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OpinionEditorial

Expedite plan to reduce noise from Kennedy Airport jets

The FAA must work to quiet the skies, particularly above communities nowhere near the airport.

An airliner passes over a house in Floral

An airliner passes over a house in Floral Park on May 1, 2014, one of the homes in the village in the path of jets landing at Kennedy Airport's runway 22L. Photo Credit: Craig Ruttle

North Shore communities 20 miles or more from Kennedy Airport are hearing more noise from aircraft in the last several months. Flight patterns have changed due to the NextGen effort to improve air-traffic safety nationwide, and because of construction at Kennedy that is expected to continue through November.

Now, the Federal Aviation Administration must take steps to quiet the skies, particularly above communities nowhere close to the airport.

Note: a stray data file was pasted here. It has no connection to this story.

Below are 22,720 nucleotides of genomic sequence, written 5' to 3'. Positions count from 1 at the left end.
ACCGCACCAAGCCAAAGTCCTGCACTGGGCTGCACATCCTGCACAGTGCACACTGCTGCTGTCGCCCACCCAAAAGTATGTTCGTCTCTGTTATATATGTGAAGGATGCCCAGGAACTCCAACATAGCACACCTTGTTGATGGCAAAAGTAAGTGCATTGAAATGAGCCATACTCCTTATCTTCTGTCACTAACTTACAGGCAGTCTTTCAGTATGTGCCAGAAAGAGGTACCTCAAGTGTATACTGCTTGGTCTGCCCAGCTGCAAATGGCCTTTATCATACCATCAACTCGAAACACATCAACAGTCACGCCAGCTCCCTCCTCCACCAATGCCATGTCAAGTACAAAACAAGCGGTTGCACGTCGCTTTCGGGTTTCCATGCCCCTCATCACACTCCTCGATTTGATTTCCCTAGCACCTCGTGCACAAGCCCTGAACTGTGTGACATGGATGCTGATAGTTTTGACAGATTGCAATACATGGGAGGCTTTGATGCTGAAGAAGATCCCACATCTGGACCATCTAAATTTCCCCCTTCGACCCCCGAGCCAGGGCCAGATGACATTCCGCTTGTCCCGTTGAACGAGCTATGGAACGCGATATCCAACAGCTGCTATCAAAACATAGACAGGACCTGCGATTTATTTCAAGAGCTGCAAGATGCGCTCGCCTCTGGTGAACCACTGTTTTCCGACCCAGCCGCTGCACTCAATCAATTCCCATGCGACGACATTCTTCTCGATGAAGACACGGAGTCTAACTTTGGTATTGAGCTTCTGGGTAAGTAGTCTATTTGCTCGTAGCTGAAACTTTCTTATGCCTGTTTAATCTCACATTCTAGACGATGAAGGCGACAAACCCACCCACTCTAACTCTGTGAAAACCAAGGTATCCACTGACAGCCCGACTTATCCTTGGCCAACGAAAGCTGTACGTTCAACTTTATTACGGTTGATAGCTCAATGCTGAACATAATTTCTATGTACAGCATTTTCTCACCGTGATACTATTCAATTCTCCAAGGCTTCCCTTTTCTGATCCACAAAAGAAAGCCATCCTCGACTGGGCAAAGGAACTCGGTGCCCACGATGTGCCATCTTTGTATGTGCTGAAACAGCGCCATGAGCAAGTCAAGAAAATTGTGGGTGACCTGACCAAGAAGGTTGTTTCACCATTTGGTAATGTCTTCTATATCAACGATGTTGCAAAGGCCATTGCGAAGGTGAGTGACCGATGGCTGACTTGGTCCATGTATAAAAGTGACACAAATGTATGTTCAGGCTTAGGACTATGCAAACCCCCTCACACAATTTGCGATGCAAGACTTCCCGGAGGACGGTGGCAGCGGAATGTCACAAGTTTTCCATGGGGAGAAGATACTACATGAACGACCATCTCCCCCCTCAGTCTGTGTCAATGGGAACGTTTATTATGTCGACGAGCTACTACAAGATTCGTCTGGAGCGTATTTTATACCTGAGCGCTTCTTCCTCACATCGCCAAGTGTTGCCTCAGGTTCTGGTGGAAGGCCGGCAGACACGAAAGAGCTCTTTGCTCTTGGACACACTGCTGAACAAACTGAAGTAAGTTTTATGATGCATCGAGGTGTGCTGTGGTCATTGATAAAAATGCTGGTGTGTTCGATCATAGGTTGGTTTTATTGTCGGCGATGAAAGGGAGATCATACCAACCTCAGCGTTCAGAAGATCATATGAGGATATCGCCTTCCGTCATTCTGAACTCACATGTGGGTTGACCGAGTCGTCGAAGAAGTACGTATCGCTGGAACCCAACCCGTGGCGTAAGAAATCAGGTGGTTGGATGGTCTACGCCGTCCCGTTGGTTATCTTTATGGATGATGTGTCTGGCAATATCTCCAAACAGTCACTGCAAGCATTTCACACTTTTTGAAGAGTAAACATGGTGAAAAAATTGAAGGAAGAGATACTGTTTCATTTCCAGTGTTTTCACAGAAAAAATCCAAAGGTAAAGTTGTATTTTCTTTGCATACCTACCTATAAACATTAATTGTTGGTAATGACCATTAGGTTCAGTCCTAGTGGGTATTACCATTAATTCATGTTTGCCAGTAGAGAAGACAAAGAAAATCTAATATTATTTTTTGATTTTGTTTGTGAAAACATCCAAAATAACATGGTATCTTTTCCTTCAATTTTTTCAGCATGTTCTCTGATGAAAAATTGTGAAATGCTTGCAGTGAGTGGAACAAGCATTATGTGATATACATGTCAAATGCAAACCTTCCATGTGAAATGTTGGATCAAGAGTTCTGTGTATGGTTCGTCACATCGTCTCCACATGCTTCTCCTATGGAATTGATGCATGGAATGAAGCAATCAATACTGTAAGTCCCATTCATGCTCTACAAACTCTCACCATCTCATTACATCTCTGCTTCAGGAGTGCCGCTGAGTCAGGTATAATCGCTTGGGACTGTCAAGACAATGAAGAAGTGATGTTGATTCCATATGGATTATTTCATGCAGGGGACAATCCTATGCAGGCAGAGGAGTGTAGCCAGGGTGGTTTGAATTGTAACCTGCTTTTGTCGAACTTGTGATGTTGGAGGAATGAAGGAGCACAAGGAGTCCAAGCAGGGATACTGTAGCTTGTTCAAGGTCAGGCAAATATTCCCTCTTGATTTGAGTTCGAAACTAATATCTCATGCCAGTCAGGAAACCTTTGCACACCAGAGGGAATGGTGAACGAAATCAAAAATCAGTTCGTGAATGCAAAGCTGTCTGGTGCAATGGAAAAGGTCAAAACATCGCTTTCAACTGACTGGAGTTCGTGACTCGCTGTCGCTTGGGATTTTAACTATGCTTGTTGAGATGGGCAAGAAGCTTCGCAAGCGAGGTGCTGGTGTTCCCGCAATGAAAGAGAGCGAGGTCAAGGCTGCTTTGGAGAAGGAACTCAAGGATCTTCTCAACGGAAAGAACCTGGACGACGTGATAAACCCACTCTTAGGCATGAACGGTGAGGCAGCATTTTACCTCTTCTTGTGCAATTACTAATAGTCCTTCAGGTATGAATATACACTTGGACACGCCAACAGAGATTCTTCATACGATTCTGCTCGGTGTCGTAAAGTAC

The solution is there. Rep. Thomas Suozzi worked with local FAA officials and air traffic control personnel to come up with regulations that would increase the minimum elevation of flights west of Deer Park from about 2,000 to 4,000 feet, and which would change altitude requirements when a key Kennedy runway is closed for landings.

Initially, those new rules were supposed to be in place this week. But days after Suozzi announced the plan, the FAA put the brakes on it, saying the new rules “require additional internal evaluation.” That could include an environmental review and additional assessments.

There can’t be any more delays. Suozzi and other elected officials should work with the FAA to address any last-minute concerns but make sure the review is completed quickly.

Meanwhile, more than two dozen other congressional representatives last week requested that the Government Accountability Office study how the FAA is assessing noise levels and communicating with the public during the NextGen project. There are too many discrepancies between the FAA’s findings and local concerns. That’s troubling and must be resolved.

With new guidelines and a better understanding of the community impacts, some quiet can be restored.

 The editorial board

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